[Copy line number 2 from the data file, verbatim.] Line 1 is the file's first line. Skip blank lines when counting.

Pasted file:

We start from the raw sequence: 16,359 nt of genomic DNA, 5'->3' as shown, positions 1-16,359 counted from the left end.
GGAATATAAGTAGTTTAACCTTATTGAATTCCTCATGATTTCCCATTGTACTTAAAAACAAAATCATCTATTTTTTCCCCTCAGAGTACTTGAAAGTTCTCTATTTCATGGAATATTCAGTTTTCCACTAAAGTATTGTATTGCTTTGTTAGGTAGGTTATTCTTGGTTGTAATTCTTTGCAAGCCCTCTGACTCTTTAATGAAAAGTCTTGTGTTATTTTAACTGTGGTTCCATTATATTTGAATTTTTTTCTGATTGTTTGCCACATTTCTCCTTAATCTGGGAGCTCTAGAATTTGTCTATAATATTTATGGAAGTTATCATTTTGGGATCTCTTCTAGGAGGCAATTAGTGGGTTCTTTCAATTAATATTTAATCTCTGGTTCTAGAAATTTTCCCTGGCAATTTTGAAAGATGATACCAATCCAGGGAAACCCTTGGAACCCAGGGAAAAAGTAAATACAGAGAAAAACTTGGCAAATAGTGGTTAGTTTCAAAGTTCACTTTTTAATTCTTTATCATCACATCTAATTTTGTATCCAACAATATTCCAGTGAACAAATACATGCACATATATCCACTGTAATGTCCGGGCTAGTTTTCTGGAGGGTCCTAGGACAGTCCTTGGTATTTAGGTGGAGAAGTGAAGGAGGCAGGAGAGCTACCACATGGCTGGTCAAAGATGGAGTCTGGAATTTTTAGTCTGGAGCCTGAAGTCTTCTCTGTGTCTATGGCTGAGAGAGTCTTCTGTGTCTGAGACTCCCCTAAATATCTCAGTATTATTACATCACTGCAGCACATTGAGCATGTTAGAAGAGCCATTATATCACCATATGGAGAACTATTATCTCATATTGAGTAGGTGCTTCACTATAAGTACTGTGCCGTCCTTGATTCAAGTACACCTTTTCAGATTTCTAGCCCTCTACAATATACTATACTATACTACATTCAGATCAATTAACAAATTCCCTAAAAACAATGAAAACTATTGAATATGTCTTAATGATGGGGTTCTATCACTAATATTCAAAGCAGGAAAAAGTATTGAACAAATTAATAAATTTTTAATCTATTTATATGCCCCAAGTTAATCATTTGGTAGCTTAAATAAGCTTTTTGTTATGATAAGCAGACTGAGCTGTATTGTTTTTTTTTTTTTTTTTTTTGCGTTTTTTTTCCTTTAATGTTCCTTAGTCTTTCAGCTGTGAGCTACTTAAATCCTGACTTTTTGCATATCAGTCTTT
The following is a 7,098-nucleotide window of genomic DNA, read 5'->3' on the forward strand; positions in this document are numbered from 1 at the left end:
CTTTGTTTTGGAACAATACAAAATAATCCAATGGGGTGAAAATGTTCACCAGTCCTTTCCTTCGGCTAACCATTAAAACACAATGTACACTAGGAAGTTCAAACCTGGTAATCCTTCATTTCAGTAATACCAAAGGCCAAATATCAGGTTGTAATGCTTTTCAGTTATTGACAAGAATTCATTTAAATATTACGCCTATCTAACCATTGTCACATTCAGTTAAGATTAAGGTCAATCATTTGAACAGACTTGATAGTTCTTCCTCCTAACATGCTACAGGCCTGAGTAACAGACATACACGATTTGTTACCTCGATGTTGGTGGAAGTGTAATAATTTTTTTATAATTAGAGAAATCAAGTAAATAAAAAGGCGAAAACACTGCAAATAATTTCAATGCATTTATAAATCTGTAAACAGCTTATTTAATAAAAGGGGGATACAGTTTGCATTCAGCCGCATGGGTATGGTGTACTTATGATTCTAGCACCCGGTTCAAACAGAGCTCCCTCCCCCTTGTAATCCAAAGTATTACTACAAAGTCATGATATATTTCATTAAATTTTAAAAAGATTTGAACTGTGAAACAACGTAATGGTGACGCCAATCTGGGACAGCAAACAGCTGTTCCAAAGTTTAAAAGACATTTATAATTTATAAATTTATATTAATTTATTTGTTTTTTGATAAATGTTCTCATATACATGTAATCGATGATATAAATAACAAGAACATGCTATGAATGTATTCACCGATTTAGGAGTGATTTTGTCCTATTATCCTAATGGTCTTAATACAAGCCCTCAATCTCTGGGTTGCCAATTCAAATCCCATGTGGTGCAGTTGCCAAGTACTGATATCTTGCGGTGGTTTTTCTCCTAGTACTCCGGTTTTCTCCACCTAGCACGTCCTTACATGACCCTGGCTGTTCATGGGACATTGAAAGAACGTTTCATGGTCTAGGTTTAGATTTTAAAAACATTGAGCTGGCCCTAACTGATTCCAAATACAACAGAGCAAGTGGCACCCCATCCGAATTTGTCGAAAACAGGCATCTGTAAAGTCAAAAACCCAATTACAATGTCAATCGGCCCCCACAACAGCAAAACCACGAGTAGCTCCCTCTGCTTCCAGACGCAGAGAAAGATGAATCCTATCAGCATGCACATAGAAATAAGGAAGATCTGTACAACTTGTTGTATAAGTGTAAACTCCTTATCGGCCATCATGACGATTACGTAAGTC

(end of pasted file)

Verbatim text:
GGAATATAAGTAGTTTAACCTTATTGAATTCCTCATGATTTCCCATTGTACTTAAAAACAAAATCATCTATTTTTTCCCCTCAGAGTACTTGAAAGTTCTCTATTTCATGGAATATTCAGTTTTCCACTAAAGTATTGTATTGCTTTGTTAGGTAGGTTATTCTTGGTTGTAATTCTTTGCAAGCCCTCTGACTCTTTAATGAAAAGTCTTGTGTTATTTTAACTGTGGTTCCATTATATTTGAATTTTTTTCTGATTGTTTGCCACATTTCTCCTTAATCTGGGAGCTCTAGAATTTGTCTATAATATTTATGGAAGTTATCATTTTGGGATCTCTTCTAGGAGGCAATTAGTGGGTTCTTTCAATTAATATTTAATCTCTGGTTCTAGAAATTTTCCCTGGCAATTTTGAAAGATGATACCAATCCAGGGAAACCCTTGGAACCCAGGGAAAAAGTAAATACAGAGAAAAACTTGGCAAATAGTGGTTAGTTTCAAAGTTCACTTTTTAATTCTTTATCATCACATCTAATTTTGTATCCAACAATATTCCAGTGAACAAATACATGCACATATATCCACTGTAATGTCCGGGCTAGTTTTCTGGAGGGTCCTAGGACAGTCCTTGGTATTTAGGTGGAGAAGTGAAGGAGGCAGGAGAGCTACCACATGGCTGGTCAAAGATGGAGTCTGGAATTTTTAGTCTGGAGCCTGAAGTCTTCTCTGTGTCTATGGCTGAGAGAGTCTTCTGTGTCTGAGACTCCCCTAAATATCTCAGTATTATTACATCACTGCAGCACATTGAGCATGTTAGAAGAGCCATTATATCACCATATGGAGAACTATTATCTCATATTGAGTAGGTGCTTCACTATAAGTACTGTGCCGTCCTTGATTCAAGTACACCTTTTCAGATTTCTAGCCCTCTACAATATACTATACTATACTACATTCAGATCAATTAACAAATTCCCTAAAAACAATGAAAACTATTGAATATGTCTTAATGATGGGGTTCTATCACTAATATTCAAAGCAGGAAAAAGTATTGAACAAATTAATAAATTTTTAATCTATTTATATGCCCCAAGTTAATCATTTGGTAGCTTAAATAAGCTTTTTGTTATGATAAGCAGACTGAGCTGTATTGTTTTTTTTTTTTTTTTTTTTGCGTTTTTTTTCCTTTAATGTTCCTTAGTCTTTCAGCTGTGAGCTACTTAAATCCTGACTTTTTGCATATCAGTCTTT